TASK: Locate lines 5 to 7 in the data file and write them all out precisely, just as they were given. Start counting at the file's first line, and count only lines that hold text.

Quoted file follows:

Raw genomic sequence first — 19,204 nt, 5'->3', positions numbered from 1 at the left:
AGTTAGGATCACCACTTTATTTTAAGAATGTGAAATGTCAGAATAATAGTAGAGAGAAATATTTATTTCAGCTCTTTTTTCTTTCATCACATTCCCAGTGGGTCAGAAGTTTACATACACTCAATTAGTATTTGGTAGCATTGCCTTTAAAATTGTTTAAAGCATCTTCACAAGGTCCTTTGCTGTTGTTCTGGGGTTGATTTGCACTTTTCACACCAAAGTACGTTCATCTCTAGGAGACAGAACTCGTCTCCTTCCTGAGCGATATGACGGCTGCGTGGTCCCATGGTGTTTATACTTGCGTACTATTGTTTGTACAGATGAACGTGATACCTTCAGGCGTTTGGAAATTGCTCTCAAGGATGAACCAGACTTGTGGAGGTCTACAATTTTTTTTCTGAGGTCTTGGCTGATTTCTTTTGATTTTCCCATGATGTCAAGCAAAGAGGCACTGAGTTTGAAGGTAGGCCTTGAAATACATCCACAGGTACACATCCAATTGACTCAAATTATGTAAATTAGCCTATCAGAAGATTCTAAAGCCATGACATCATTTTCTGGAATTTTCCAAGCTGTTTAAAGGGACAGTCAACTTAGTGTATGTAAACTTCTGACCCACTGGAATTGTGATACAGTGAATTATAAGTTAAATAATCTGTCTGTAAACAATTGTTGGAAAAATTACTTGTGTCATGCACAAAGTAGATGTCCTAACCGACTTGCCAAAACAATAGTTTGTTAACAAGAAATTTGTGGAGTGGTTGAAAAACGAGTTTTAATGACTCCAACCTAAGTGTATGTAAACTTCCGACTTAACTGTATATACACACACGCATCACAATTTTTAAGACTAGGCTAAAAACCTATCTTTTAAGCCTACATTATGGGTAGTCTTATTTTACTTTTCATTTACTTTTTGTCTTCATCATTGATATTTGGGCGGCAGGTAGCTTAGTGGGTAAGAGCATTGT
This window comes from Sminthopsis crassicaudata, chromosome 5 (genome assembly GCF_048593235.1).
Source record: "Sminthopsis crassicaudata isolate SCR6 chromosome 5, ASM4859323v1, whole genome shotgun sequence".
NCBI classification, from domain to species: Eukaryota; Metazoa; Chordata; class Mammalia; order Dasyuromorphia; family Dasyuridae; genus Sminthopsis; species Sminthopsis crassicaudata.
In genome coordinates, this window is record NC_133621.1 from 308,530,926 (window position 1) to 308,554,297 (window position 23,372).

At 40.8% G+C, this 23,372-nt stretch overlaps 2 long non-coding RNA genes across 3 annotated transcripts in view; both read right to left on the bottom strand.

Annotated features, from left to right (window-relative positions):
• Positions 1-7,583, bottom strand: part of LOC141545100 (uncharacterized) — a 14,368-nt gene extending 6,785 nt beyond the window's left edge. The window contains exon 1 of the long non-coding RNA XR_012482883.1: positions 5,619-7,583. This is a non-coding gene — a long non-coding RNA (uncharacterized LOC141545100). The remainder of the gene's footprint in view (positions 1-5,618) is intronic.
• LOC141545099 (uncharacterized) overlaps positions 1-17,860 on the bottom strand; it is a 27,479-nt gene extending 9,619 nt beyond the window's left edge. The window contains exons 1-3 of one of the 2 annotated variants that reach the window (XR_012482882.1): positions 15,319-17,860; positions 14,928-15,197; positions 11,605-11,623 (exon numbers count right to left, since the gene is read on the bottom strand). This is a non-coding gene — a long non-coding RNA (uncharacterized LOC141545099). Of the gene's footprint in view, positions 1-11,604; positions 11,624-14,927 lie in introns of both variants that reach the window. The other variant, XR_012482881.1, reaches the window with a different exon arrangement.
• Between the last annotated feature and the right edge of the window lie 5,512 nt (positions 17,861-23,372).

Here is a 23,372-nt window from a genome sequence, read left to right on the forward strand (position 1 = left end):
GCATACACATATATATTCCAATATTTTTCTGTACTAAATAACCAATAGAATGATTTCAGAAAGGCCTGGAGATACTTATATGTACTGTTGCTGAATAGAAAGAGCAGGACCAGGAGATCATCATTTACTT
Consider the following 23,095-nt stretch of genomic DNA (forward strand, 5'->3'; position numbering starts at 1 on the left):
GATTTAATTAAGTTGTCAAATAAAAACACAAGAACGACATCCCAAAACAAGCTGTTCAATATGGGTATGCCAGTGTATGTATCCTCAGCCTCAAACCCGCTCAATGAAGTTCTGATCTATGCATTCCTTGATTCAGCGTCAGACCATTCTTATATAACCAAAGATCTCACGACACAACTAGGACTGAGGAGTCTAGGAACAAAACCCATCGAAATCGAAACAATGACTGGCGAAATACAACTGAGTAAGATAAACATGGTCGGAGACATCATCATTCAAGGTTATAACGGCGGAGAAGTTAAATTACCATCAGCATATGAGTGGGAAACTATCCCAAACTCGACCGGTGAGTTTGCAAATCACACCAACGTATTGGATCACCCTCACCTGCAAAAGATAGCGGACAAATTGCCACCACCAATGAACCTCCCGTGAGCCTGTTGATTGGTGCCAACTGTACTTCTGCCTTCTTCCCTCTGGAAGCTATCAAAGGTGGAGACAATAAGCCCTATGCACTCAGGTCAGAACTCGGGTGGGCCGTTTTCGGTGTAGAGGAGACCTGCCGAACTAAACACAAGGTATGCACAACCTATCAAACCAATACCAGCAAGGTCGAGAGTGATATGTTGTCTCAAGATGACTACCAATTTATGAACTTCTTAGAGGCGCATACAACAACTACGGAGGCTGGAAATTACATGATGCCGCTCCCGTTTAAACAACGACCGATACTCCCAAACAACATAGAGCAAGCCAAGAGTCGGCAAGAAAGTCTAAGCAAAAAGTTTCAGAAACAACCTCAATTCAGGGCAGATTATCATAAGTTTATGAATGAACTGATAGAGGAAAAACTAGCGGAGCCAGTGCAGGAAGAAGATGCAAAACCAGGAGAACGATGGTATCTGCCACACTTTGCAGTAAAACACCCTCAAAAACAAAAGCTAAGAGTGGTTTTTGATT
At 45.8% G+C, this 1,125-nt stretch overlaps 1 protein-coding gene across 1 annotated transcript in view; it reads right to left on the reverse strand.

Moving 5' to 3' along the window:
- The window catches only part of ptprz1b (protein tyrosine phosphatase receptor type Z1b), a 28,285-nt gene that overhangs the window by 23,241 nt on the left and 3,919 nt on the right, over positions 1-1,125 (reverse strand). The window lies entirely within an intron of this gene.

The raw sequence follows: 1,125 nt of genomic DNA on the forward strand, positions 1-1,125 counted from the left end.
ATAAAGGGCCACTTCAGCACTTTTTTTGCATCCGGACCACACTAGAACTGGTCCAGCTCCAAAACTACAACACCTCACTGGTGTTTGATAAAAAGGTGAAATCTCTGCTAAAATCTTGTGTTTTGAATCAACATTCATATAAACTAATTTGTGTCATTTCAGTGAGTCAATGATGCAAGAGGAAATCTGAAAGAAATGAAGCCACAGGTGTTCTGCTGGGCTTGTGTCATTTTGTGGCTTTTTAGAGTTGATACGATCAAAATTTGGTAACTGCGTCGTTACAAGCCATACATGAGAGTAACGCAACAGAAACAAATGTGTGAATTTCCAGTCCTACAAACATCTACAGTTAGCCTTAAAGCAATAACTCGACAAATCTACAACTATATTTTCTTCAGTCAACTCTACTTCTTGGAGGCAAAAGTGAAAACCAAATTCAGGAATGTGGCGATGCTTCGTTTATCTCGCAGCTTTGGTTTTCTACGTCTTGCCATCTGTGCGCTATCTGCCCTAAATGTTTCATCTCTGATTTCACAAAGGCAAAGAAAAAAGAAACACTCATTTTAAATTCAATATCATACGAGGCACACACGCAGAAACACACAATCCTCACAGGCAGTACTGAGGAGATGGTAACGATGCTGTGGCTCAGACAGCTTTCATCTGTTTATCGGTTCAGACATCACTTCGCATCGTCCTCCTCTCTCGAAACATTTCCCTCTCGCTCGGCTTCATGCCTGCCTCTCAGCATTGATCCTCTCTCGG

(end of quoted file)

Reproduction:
NCBI classification, from domain to species: Eukaryota; Metazoa; Chordata; class Mammalia; order Dasyuromorphia; family Dasyuridae; genus Sminthopsis; species Sminthopsis crassicaudata.
In genome coordinates, this window is record NC_133621.1 from 308,530,926 (window position 1) to 308,554,297 (window position 23,372).

At 40.8% G+C, this 23,372-nt stretch overlaps 2 long non-coding RNA genes across 3 annotated transcripts in view; both read right to left on the bottom strand.